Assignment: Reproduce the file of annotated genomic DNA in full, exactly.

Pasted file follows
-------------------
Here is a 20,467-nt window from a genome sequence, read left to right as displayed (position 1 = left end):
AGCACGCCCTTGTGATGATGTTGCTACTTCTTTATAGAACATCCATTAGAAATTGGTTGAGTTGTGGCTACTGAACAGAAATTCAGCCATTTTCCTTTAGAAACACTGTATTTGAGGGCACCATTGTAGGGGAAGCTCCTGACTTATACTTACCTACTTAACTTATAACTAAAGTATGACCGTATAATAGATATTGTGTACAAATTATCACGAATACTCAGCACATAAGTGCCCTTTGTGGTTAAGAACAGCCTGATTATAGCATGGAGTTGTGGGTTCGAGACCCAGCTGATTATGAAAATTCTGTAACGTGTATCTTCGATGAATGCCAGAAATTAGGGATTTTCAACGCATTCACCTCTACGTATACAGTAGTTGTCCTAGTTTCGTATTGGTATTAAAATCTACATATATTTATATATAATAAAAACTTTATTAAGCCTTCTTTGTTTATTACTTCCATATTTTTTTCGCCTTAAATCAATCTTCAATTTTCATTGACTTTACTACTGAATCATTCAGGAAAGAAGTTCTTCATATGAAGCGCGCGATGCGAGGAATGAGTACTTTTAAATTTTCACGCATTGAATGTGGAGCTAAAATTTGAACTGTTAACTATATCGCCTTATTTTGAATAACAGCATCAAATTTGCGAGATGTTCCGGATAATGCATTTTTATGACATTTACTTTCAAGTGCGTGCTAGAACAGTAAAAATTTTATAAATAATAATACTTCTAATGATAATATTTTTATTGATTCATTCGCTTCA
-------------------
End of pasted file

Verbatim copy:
Here is a 20,467-nt window from a genome sequence, read left to right as displayed (position 1 = left end):
AGCACGCCCTTGTGATGATGTTGCTACTTCTTTATAGAACATCCATTAGAAATTGGTTGAGTTGTGGCTACTGAACAGAAATTCAGCCATTTTCCTTTAGAAACACTGTATTTGAGGGCACCATTGTAGGGGAAGCTCCTGACTTATACTTACCTACTTAACTTATAACTAAAGTATGACCGTATAATAGATATTGTGTACAAATTATCACGAATACTCAGCACATAAGTGCCCTTTGTGGTTAAGAACAGCCTGATTATAGCATGGAGTTGTGGGTTCGAGACCCAGCTGATTATGAAAATTCTGTAACGTGTATCTTCGATGAATGCCAGAAATTAGGGATTTTCAACGCATTCACCTCTACGTATACAGTAGTTGTCCTAGTTTCGTATTGGTATTAAAATCTACATATATTTATATATAATAAAAACTTTATTAAGCCTTCTTTGTTTATTACTTCCATATTTTTTTCGCCTTAAATCAATCTTCAATTTTCATTGACTTTACTACTGAATCATTCAGGAAAGAAGTTCTTCATATGAAGCGCGCGATGCGAGGAATGAGTACTTTTAAATTTTCACGCATTGAATGTGGAGCTAAAATTTGAACTGTTAACTATATCGCCTTATTTTGAATAACAGCATCAAATTTGCGAGATGTTCCGGATAATGCATTTTTATGACATTTACTTTCAAGTGCGTGCTAGAACAGTAAAAATTTTATAAATAATAATACTTCTAATGATAATATTTTTATTGATTCATTCGCTTCA